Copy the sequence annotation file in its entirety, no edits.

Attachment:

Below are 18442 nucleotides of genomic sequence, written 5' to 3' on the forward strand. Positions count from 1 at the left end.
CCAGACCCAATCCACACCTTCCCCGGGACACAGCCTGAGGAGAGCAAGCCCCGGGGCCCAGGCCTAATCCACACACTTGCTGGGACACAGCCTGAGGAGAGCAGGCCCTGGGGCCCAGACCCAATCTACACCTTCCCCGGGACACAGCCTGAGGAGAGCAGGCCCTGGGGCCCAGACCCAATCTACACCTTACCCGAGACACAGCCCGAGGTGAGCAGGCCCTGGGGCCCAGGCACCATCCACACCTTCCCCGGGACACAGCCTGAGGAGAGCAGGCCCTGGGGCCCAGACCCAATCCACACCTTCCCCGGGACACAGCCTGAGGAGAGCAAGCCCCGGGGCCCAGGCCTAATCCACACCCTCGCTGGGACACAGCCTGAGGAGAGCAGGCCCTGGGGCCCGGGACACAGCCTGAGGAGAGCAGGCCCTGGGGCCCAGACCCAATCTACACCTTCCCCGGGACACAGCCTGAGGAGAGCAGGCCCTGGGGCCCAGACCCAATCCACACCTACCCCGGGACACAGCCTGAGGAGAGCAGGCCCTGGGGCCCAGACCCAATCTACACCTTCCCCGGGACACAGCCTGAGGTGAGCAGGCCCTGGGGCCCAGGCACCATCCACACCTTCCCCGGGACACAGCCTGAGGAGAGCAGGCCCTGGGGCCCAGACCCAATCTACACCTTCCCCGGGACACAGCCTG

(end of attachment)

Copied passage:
Below are 18442 nucleotides of genomic sequence, written 5' to 3' on the forward strand. Positions count from 1 at the left end.
CCAGACCCAATCCACACCTTCCCCGGGACACAGCCTGAGGAGAGCAAGCCCCGGGGCCCAGGCCTAATCCACACACTTGCTGGGACACAGCCTGAGGAGAGCAGGCCCTGGGGCCCAGACCCAATCTACACCTTCCCCGGGACACAGCCTGAGGAGAGCAGGCCCTGGGGCCCAGACCCAATCTACACCTTACCCGAGACACAGCCCGAGGTGAGCAGGCCCTGGGGCCCAGGCACCATCCACACCTTCCCCGGGACACAGCCTGAGGAGAGCAGGCCCTGGGGCCCAGACCCAATCCACACCTTCCCCGGGACACAGCCTGAGGAGAGCAAGCCCCGGGGCCCAGGCCTAATCCACACCCTCGCTGGGACACAGCCTGAGGAGAGCAGGCCCTGGGGCCCGGGACACAGCCTGAGGAGAGCAGGCCCTGGGGCCCAGACCCAATCTACACCTTCCCCGGGACACAGCCTGAGGAGAGCAGGCCCTGGGGCCCAGACCCAATCCACACCTACCCCGGGACACAGCCTGAGGAGAGCAGGCCCTGGGGCCCAGACCCAATCTACACCTTCCCCGGGACACAGCCTGAGGTGAGCAGGCCCTGGGGCCCAGGCACCATCCACACCTTCCCCGGGACACAGCCTGAGGAGAGCAGGCCCTGGGGCCCAGACCCAATCTACACCTTCCCCGGGACACAGCCTG